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O'MEARA Brian

  • O'Meara Lab, U. of Tennessee, Knoxville, Knoxville, United States of America
  • Bioinformatics & Computational Biology, Evolutionary Ecology, Evolutionary Theory, Macroevolution, Molecular Evolution, Morphological Evolution, Phylogenetics / Phylogenomics, Phylogeography & Biogeography, Speciation, Systematics / Taxonomy
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Educational and work
Associate Prof at U Tennessee, Knoxville in Ecology and Evolutionary Biology PhD in Population Biology at UC Davis BA magna cum laude with highest honors in Biology, Harvard University

Review:  1

24 Oct 2019
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Testing host-plant driven speciation in phytophagous insects : a phylogenetic perspective

Recommended by based on reviews by Brian O'Meara and 1 anonymous reviewer

Phylogenetic approaches for reconstructing macroevolutionary scenarios of phytophagous insect diversification

Plant-animal interactions have long been identified as a major driving force in evolution. However, only in the last two decades have rigorous macroevolutionary studies of the topic been made possible, thanks to the increasing availability of densely sampled molecular phylogenies and the substantial development of comparative methods. In this extensive and thoughtful perspective [1], Jousselin and Elias thoroughly review current hypotheses, data, and available macroevolutionary methods to understand how plant-insect interactions may have shaped the diversification of phytophagous insects. First, the authors review three main hypotheses that have been proposed to lead to host-plant driven speciation in phytophagous insects: the ‘escape and radiate’, ‘oscillation’, and ‘musical chairs’ scenarios, each with their own set of predictions. Jousselin and Elias then synthesize a vast core of recent studies on different clades of insects, where explicit phylogenetic approaches have been used. In doing so, they highlight heterogeneity in both the methods being used and predictions being tested across these studies and warn against the risk of subjective interpretation of the results. Lastly, they advocate for standardization of phylogenetic approaches and propose a series of simple tests for the predictions of host-driven speciation scenarios, including the characterization of host-plant range history and host breadth history, and diversification rate analyses. This helpful review will likely become a new point of reference in the field and undoubtedly help many researchers formalize and frame questions of plant-insect diversification in future studies of phytophagous insects.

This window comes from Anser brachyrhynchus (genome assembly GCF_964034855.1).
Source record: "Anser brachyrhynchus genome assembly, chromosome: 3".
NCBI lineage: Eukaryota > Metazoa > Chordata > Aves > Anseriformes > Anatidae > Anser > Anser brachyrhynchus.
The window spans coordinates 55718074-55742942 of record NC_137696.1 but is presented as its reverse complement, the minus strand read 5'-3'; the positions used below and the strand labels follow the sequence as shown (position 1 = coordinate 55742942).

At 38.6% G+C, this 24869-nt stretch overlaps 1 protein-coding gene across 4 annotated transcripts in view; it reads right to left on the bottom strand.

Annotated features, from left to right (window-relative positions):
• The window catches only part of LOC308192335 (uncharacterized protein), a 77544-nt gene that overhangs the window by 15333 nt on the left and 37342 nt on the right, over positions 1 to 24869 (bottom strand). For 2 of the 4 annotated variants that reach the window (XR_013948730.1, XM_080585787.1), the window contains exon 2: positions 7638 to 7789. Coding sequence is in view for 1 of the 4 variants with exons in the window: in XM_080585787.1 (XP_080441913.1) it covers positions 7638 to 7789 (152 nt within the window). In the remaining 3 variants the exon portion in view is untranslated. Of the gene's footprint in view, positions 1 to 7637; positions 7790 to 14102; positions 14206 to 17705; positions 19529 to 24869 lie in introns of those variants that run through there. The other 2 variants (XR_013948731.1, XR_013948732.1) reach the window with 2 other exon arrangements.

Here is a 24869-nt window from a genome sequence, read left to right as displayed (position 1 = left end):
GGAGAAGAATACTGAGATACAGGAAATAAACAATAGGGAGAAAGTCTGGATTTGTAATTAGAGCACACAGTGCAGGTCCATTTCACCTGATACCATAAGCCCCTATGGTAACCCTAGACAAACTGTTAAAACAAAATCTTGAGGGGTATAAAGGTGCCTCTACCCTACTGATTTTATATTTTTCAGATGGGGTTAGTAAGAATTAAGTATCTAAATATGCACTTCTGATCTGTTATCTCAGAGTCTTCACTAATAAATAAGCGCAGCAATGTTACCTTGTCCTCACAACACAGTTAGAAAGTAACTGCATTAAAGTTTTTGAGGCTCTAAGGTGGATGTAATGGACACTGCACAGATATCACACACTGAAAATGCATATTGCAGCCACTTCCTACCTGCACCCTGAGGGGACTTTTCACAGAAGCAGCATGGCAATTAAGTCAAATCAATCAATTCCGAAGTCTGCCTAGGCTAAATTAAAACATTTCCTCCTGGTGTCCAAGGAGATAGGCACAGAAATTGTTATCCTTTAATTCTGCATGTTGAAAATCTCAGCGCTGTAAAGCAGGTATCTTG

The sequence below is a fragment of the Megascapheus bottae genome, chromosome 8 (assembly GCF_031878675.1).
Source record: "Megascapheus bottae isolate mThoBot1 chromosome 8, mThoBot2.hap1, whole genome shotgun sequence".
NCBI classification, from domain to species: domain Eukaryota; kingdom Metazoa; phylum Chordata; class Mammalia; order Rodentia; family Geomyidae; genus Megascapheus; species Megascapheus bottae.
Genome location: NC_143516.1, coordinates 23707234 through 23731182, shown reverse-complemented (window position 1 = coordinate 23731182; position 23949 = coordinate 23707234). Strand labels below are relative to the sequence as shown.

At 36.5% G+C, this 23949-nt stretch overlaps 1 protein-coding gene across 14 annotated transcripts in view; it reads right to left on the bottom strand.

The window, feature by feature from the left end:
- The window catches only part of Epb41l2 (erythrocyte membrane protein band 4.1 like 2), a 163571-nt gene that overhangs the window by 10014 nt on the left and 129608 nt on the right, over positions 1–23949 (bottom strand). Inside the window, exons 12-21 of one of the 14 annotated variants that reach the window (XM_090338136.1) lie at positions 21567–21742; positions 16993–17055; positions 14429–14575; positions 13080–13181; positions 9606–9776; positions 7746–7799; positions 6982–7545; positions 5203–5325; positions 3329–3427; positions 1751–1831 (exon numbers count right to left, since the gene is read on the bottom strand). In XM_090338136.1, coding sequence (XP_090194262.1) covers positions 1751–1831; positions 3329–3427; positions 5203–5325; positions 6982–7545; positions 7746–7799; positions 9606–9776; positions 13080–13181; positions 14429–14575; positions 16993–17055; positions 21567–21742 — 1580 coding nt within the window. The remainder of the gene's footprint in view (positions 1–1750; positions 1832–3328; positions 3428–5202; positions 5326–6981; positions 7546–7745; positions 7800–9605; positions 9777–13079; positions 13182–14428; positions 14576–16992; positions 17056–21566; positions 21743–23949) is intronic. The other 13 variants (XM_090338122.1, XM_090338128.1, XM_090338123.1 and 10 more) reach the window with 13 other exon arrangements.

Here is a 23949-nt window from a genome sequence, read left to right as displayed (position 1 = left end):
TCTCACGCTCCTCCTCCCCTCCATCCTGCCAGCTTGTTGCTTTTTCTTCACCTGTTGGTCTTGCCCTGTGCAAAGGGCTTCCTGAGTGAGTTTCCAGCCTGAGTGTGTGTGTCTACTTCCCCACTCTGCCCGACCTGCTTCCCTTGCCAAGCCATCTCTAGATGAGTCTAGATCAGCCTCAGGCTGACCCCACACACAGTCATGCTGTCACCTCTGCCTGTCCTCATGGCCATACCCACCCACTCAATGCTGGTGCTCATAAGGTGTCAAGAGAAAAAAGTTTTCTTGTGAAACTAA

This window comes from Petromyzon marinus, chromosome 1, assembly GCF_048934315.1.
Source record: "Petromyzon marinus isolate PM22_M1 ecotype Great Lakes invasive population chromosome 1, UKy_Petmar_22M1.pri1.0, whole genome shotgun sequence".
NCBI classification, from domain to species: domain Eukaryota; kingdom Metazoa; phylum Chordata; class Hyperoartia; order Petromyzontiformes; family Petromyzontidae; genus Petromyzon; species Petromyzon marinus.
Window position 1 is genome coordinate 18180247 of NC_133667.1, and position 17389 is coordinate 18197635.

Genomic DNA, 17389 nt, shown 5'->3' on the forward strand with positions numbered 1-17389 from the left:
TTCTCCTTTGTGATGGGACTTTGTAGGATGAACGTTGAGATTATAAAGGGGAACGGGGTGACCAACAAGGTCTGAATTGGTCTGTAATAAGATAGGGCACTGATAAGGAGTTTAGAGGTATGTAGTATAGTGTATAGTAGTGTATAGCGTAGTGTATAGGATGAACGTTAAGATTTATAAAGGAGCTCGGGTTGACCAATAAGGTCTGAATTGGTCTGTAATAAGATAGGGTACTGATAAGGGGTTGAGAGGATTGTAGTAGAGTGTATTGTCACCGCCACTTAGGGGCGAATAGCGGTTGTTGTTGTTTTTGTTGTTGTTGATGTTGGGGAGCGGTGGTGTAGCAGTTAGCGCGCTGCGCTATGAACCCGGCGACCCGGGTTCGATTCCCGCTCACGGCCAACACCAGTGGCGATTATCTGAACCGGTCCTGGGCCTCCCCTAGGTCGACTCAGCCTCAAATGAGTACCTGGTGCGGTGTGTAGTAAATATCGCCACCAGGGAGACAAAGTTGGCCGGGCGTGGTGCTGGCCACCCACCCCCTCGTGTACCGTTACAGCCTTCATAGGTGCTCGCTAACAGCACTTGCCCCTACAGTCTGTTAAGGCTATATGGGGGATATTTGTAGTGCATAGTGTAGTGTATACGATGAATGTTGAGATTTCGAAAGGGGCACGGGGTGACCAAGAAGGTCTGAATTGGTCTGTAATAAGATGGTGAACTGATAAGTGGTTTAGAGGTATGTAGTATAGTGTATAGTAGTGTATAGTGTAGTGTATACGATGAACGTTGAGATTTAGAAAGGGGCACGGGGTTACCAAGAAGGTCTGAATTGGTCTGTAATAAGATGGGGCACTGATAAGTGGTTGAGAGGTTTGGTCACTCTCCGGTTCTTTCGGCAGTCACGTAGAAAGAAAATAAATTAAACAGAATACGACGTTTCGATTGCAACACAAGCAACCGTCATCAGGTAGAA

References

[1] Jousselin, E., Elias, M. (2019). Testing Host-Plant Driven Speciation in Phytophagous Insects: A Phylogenetic Perspective. arXiv, 1910.09510, ver. 1 peer-reviewed and recommended by PCI Evol Biol. https://arxiv.org/abs/1910.09510v1

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O'MEARA Brian

  • O'Meara Lab, U. of Tennessee, Knoxville, Knoxville, United States of America
  • Bioinformatics & Computational Biology, Evolutionary Ecology, Evolutionary Theory, Macroevolution, Molecular Evolution, Morphological Evolution, Phylogenetics / Phylogenomics, Phylogeography & Biogeography, Speciation, Systematics / Taxonomy
  • recommender

Recommendations:  0

Review:  1

Educational and work
Associate Prof at U Tennessee, Knoxville in Ecology and Evolutionary Biology PhD in Population Biology at UC Davis BA magna cum laude with highest honors in Biology, Harvard University